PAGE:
An Interview with Jackie Kay
Reality, Reality, Jackie Kay's latest collection of short-stories, explores the thin line that separates art and the supposed real world.
In these fifteen stories, fourteen of which are written in an intimate first-person voice, Kay brings the reader on a journey with the lonely and dispossessed, as they try and comprehend their own perceived reality.
In 'Mini Me', we follow—in a phonetic Scottish dialect—Patricia, a middle-aged woman who battles with her weekly dietary schedule; In 'Hadassah', Kay retells the biblical story of Esther in a modern setting, through the broken English of a prostitute who is being held against her will; and in 'These are not my clothes', the reader enters into the consciousness of Margaret, an elderly lady spending her final days in a nursing home, dreaming of her youth.
Jackie Kay published her first collection of poetry, The Adoption Papers, in 1991. In total she has published eight books of poetry, three short-story collections, a memoir, and two novels—one written for children.
Kay talked to JP O'Malley about what makes a good love poem, why she enjoys alternating between various forms of writing, and why she doesn't like the term 'confessional poetry'.
Why did you become a writer?
Well for many reasons. When you are adopted, like I was, you have another self, and you come with another story. I think I initially became a writer to understand that. I already had this kind of alter-ego, and I think alter-egos and doppelgangers are good food for a writer. I would describe my childhood as a very happy one. However, as a black child, growing up in a very white environment, I was also the victim of racist bullying, one of the ways I dealt with that was through writing.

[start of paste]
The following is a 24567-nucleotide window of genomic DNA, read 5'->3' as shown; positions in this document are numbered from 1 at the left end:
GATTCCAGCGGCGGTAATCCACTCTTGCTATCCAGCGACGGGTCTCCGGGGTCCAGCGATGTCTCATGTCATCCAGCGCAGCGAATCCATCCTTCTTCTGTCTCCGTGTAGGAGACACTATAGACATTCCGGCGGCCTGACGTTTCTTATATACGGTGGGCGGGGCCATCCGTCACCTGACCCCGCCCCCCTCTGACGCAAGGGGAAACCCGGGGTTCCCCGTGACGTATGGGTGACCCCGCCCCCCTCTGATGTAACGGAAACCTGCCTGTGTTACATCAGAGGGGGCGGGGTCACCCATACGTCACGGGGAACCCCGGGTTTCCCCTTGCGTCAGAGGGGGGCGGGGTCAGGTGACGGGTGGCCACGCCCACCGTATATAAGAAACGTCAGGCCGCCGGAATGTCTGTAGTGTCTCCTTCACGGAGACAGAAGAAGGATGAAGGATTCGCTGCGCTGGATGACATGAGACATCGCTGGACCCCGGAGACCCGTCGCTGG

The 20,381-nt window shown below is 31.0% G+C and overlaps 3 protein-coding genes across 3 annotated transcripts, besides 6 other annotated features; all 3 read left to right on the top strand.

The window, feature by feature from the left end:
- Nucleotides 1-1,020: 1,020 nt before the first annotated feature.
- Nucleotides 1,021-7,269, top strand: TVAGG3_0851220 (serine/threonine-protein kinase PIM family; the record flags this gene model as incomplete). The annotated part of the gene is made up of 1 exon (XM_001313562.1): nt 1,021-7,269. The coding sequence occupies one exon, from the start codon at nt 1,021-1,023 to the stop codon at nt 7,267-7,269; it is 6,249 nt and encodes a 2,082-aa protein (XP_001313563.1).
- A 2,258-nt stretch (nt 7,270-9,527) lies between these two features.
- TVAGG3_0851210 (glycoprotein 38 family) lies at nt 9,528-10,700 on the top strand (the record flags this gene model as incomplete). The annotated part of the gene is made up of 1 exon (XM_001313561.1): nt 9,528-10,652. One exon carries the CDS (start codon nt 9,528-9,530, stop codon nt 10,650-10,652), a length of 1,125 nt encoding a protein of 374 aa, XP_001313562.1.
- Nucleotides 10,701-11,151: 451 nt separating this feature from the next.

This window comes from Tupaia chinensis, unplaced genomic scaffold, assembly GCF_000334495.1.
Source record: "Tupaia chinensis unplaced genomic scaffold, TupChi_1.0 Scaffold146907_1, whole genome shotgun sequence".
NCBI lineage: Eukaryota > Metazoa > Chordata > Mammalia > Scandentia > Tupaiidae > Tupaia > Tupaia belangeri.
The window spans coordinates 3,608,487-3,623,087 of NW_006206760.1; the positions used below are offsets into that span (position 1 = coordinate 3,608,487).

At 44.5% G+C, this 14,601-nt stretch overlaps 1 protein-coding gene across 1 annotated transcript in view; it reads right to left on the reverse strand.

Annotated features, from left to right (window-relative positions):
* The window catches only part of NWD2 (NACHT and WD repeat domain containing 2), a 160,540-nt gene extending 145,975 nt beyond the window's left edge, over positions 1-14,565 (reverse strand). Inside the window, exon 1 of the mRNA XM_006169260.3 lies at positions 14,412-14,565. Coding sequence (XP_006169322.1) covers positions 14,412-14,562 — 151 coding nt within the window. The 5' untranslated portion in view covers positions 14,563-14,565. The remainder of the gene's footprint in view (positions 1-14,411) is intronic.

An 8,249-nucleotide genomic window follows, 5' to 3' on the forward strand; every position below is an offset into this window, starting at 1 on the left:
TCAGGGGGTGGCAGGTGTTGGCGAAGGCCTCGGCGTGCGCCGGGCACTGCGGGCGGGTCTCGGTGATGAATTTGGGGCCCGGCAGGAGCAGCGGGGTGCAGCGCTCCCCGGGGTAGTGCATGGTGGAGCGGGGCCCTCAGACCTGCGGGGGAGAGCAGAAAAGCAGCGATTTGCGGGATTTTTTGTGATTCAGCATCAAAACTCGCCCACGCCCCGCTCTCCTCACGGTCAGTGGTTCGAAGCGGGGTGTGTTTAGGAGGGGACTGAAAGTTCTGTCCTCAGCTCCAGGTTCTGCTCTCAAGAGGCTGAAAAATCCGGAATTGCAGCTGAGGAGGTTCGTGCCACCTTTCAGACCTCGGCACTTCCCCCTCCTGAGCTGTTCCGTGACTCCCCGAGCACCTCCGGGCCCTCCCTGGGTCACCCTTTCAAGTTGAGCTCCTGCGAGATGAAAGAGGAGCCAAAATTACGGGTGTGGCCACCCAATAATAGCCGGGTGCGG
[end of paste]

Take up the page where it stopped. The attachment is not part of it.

So writing was cathartic for you?
Yes, but I don't think you can just put anything onto the page. What is interesting is creating a form, and working with it, and through that you make sense of chaos. That's the challenge for me as a writer, confronting emotional and difficult things that have happened to you, and turning them into a sonnet, a memoir or a monologue.
Your last collection of stories has many lonely characters. Is this a trait specific to the form of the short-story?
I definitely think the short story traditionally is concerned with outsiders who have slightly bleak lives, people who are caught in a moment of time on their own. As a form it does seem to suit the solitary voice.
Regret and nostalgia seems to be a very prevalent theme in Reality, reality. Is this something you can relate to yourself?
When you get to fifty, you are kind of looking forwards and backwards simultaneously, you seem to have this built in mechanism for nostalgia. The book is definitely exploring old age as a kind of inquiry.
Do you find the poem and the short-story share similar qualities?
The short-story is the hybrid form: it's a cross between the novel and the poem. It shares poetry's love of metaphor and the image, with the novel's love of the camera wide-angle-lens. It exists half way in-between, and that's why I love it. I find it a very exciting form to write in, because you can be poetic and sparse in your language, in the way that poems work, where every word has to count. Poems are more temperamental. With a story you can have an idea, and then set to work.
The majority of these stories have a very strong voice, how important is that for you in a short-story?